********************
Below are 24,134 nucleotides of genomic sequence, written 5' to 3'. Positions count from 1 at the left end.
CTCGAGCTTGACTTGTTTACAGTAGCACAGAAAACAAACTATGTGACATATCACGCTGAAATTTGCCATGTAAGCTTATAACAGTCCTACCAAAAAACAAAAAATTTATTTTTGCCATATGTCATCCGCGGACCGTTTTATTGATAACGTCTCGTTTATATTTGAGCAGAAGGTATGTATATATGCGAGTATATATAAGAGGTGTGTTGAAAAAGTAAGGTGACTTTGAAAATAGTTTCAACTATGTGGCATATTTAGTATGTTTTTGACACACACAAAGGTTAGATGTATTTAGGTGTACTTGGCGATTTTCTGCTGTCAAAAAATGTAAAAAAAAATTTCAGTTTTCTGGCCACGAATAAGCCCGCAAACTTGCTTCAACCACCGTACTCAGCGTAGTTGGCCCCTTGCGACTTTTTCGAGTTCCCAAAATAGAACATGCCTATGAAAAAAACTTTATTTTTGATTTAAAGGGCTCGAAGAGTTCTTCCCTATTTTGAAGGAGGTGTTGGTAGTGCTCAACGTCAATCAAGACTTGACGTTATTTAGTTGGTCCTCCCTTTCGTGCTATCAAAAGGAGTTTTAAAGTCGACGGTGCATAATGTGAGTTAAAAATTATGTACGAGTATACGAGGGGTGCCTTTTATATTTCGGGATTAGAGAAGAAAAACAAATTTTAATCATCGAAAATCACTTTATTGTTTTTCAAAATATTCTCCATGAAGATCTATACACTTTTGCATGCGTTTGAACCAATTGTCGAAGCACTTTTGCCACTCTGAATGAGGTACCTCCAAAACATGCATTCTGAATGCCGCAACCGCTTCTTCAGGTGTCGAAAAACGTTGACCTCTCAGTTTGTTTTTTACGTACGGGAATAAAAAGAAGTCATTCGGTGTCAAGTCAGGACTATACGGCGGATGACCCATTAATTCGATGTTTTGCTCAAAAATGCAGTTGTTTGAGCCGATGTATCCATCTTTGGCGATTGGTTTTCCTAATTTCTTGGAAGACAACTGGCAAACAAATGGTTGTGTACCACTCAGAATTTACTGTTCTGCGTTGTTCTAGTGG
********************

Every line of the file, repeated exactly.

Below are 24,134 nucleotides of genomic sequence, written 5' to 3'. Positions count from 1 at the left end.
CTCGAGCTTGACTTGTTTACAGTAGCACAGAAAACAAACTATGTGACATATCACGCTGAAATTTGCCATGTAAGCTTATAACAGTCCTACCAAAAAACAAAAAATTTATTTTTGCCATATGTCATCCGCGGACCGTTTTATTGATAACGTCTCGTTTATATTTGAGCAGAAGGTATGTATATATGCGAGTATATATAAGAGGTGTGTTGAAAAAGTAAGGTGACTTTGAAAATAGTTTCAACTATGTGGCATATTTAGTATGTTTTTGACACACACAAAGGTTAGATGTATTTAGGTGTACTTGGCGATTTTCTGCTGTCAAAAAATGTAAAAAAAAATTTCAGTTTTCTGGCCACGAATAAGCCCGCAAACTTGCTTCAACCACCGTACTCAGCGTAGTTGGCCCCTTGCGACTTTTTCGAGTTCCCAAAATAGAACATGCCTATGAAAAAAACTTTATTTTTGATTTAAAGGGCTCGAAGAGTTCTTCCCTATTTTGAAGGAGGTGTTGGTAGTGCTCAACGTCAATCAAGACTTGACGTTATTTAGTTGGTCCTCCCTTTCGTGCTATCAAAAGGAGTTTTAAAGTCGACGGTGCATAATGTGAGTTAAAAATTATGTACGAGTATACGAGGGGTGCCTTTTATATTTCGGGATTAGAGAAGAAAAACAAATTTTAATCATCGAAAATCACTTTATTGTTTTTCAAAATATTCTCCATGAAGATCTATACACTTTTGCATGCGTTTGAACCAATTGTCGAAGCACTTTTGCCACTCTGAATGAGGTACCTCCAAAACATGCATTCTGAATGCCGCAACCGCTTCTTCAGGTGTCGAAAAACGTTGACCTCTCAGTTTGTTTTTTACGTACGGGAATAAAAAGAAGTCATTCGGTGTCAAGTCAGGACTATACGGCGGATGACCCATTAATTCGATGTTTTGCTCAAAAATGCAGTTGTTTGAGCCGATGTATCCATCTTTGGCGATTGGTTTTCCTAATTTCTTGGAAGACAACTGGCAAACAAATGGTTGTGTACCACTCAGAATTTACTGTTCTGCGTTGTTCTAGTGG